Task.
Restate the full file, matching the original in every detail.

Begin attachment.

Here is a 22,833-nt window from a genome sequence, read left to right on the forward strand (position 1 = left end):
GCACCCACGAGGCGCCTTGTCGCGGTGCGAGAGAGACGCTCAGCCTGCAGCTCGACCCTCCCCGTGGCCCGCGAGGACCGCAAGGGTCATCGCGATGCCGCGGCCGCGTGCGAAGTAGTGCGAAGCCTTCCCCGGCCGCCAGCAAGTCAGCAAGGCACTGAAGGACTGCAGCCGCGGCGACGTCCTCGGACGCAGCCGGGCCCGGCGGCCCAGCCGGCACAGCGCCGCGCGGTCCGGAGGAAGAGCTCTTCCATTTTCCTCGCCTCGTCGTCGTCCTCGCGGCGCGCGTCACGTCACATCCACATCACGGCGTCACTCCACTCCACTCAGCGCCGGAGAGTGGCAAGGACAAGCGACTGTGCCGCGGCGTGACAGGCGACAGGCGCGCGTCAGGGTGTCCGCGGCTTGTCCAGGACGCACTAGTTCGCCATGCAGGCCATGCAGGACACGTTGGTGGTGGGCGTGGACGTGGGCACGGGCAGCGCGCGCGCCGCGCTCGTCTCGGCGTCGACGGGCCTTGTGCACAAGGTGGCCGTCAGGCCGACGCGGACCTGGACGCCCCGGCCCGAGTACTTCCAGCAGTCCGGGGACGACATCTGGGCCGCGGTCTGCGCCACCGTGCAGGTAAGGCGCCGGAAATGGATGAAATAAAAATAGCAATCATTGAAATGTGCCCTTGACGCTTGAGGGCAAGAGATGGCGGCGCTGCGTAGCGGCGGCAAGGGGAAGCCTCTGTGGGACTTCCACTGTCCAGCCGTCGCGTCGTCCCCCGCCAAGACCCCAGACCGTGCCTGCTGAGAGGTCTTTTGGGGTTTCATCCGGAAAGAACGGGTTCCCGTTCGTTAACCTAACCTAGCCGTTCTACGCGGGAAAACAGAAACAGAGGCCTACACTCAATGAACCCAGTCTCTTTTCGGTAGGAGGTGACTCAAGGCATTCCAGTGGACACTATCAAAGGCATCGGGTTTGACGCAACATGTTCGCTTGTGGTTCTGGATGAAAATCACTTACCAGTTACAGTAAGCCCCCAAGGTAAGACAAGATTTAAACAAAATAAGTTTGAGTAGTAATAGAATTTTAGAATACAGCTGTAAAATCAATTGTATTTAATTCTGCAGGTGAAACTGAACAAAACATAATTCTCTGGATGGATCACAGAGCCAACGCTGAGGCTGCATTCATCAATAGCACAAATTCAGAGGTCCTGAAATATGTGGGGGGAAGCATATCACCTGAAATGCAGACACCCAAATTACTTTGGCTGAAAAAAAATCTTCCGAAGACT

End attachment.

Here is a 22,833-nt window from a genome sequence, read left to right on the forward strand (position 1 = left end):
GCACCCACGAGGCGCCTTGTCGCGGTGCGAGAGAGACGCTCAGCCTGCAGCTCGACCCTCCCCGTGGCCCGCGAGGACCGCAAGGGTCATCGCGATGCCGCGGCCGCGTGCGAAGTAGTGCGAAGCCTTCCCCGGCCGCCAGCAAGTCAGCAAGGCACTGAAGGACTGCAGCCGCGGCGACGTCCTCGGACGCAGCCGGGCCCGGCGGCCCAGCCGGCACAGCGCCGCGCGGTCCGGAGGAAGAGCTCTTCCATTTTCCTCGCCTCGTCGTCGTCCTCGCGGCGCGCGTCACGTCACATCCACATCACGGCGTCACTCCACTCCACTCAGCGCCGGAGAGTGGCAAGGACAAGCGACTGTGCCGCGGCGTGACAGGCGACAGGCGCGCGTCAGGGTGTCCGCGGCTTGTCCAGGACGCACTAGTTCGCCATGCAGGCCATGCAGGACACGTTGGTGGTGGGCGTGGACGTGGGCACGGGCAGCGCGCGCGCCGCGCTCGTCTCGGCGTCGACGGGCCTTGTGCACAAGGTGGCCGTCAGGCCGACGCGGACCTGGACGCCCCGGCCCGAGTACTTCCAGCAGTCCGGGGACGACATCTGGGCCGCGGTCTGCGCCACCGTGCAGGTAAGGCGCCGGAAATGGATGAAATAAAAATAGCAATCATTGAAATGTGCCCTTGACGCTTGAGGGCAAGAGATGGCGGCGCTGCGTAGCGGCGGCAAGGGGAAGCCTCTGTGGGACTTCCACTGTCCAGCCGTCGCGTCGTCCCCCGCCAAGACCCCAGACCGTGCCTGCTGAGAGGTCTTTTGGGGTTTCATCCGGAAAGAACGGGTTCCCGTTCGTTAACCTAACCTAGCCGTTCTACGCGGGAAAACAGAAACAGAGGCCTACACTCAATGAACCCAGTCTCTTTTCGGTAGGAGGTGACTCAAGGCATTCCAGTGGACACTATCAAAGGCATCGGGTTTGACGCAACATGTTCGCTTGTGGTTCTGGATGAAAATCACTTACCAGTTACAGTAAGCCCCCAAGGTAAGACAAGATTTAAACAAAATAAGTTTGAGTAGTAATAGAATTTTAGAATACAGCTGTAAAATCAATTGTATTTAATTCTGCAGGTGAAACTGAACAAAACATAATTCTCTGGATGGATCACAGAGCCAACGCTGAGGCTGCATTCATCAATAGCACAAATTCAGAGGTCCTGAAATATGTGGGGGGAAGCATATCACCTGAAATGCAGACACCCAAATTACTTTGGCTGAAAAAAAATCTTCCGAAGACT